During this part of the dissection, the organs are carefully examined in a sequential process. Some organs may need to be removed to see other organs, and you may be opening the organs to view the internal features.
One of the landmarks you should become familiar with is the diaphragm, which is a sheet of muscle that separates the abdominal cavity from the thoracic cavity. The thoracic cavity houses the heart and lungs, while the majority of the digestive system is located within the abdominal cavity.
Above the diaphragm, you are already familiar with the heart and its vessels. The trachea is visible as a ringed tube in the throat area. The cartilage of the trachea makes this structure stiff and easy to find. The esophagus is located just behind and slightly to the side. It is a soft structure and may blend in with the vessels and tissue of that area. The probe in this photo is lifting the esophagus.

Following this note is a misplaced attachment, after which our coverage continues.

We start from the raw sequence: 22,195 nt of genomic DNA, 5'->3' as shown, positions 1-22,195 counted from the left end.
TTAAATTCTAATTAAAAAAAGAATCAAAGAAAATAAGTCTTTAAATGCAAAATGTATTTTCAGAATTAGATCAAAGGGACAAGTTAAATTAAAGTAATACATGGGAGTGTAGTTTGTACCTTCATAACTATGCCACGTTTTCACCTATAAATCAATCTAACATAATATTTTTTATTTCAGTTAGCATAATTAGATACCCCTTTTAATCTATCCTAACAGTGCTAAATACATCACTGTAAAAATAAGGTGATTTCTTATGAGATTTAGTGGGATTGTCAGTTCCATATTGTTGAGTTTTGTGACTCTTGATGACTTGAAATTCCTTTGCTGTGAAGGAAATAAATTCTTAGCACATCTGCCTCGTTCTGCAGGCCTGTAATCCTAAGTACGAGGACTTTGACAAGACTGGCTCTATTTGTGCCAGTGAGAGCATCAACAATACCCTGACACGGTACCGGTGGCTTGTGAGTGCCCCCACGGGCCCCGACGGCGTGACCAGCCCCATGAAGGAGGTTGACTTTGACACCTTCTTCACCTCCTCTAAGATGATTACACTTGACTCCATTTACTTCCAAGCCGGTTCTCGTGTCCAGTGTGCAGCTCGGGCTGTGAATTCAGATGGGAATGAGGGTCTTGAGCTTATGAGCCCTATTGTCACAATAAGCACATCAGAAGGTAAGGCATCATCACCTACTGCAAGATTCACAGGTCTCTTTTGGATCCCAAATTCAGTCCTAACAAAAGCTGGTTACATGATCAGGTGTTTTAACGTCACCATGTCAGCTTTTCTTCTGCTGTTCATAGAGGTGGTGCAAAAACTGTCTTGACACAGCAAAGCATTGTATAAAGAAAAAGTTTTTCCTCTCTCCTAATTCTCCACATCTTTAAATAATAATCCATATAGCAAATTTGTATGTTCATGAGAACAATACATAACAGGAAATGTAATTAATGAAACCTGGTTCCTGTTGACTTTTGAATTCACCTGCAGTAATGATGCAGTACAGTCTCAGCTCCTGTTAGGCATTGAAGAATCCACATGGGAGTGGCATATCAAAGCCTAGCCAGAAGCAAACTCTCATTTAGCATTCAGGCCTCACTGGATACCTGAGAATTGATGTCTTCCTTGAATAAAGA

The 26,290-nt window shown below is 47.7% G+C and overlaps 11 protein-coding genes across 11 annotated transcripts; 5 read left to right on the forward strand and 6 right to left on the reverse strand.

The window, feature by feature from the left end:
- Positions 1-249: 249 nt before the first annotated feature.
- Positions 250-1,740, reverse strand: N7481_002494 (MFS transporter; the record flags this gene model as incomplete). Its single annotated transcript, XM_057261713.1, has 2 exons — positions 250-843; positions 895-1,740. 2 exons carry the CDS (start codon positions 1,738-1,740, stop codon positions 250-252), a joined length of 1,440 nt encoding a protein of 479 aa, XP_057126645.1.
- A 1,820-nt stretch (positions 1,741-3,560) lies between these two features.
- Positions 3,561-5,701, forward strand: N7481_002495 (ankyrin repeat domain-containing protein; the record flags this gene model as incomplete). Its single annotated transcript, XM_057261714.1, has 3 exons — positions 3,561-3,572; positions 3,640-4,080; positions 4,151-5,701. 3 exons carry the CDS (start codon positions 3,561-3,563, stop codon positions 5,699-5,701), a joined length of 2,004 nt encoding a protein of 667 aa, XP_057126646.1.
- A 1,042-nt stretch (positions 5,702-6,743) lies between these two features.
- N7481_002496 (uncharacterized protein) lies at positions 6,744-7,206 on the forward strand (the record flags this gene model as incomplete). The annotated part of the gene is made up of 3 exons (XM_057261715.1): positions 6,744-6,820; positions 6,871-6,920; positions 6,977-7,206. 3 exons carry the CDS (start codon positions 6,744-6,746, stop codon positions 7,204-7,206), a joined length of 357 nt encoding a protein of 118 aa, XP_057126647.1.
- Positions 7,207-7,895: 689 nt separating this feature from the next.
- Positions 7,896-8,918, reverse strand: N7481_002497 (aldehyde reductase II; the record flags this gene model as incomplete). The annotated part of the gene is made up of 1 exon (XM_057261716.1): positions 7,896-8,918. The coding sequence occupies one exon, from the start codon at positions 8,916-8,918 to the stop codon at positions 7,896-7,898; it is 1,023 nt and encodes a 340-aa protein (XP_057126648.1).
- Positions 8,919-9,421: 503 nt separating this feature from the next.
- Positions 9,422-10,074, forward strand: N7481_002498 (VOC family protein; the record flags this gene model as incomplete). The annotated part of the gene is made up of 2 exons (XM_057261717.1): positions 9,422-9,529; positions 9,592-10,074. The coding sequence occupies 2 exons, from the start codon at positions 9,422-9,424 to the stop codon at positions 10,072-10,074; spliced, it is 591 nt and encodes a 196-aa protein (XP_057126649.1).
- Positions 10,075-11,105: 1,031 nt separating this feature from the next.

Because you have already finished the vessels portion of the dissection, you do not need to worry about removing the tissue surrounding the trachea. Follow the trachea up to where it widens into the larynx.
On either side of the heart are the spongy lungs. Push both the heart and lungs aside to trace the path of the esophagus down to where it pierces the diaphragm (at the esophageal hiatus) and then connects with the stomach. Its path runs parallel to the inferior vena cava.
Just below the diaphragm is the largest organ in the cat, the liver. It has 4 lobes and a very obvious presence in the abdominal cavity. Embedded within the liver, but easy to spot, is the gall bladder.
More dissection images can be seen at the Cat Dissection Gallery
Next section: Organs of the Abdominal Cavity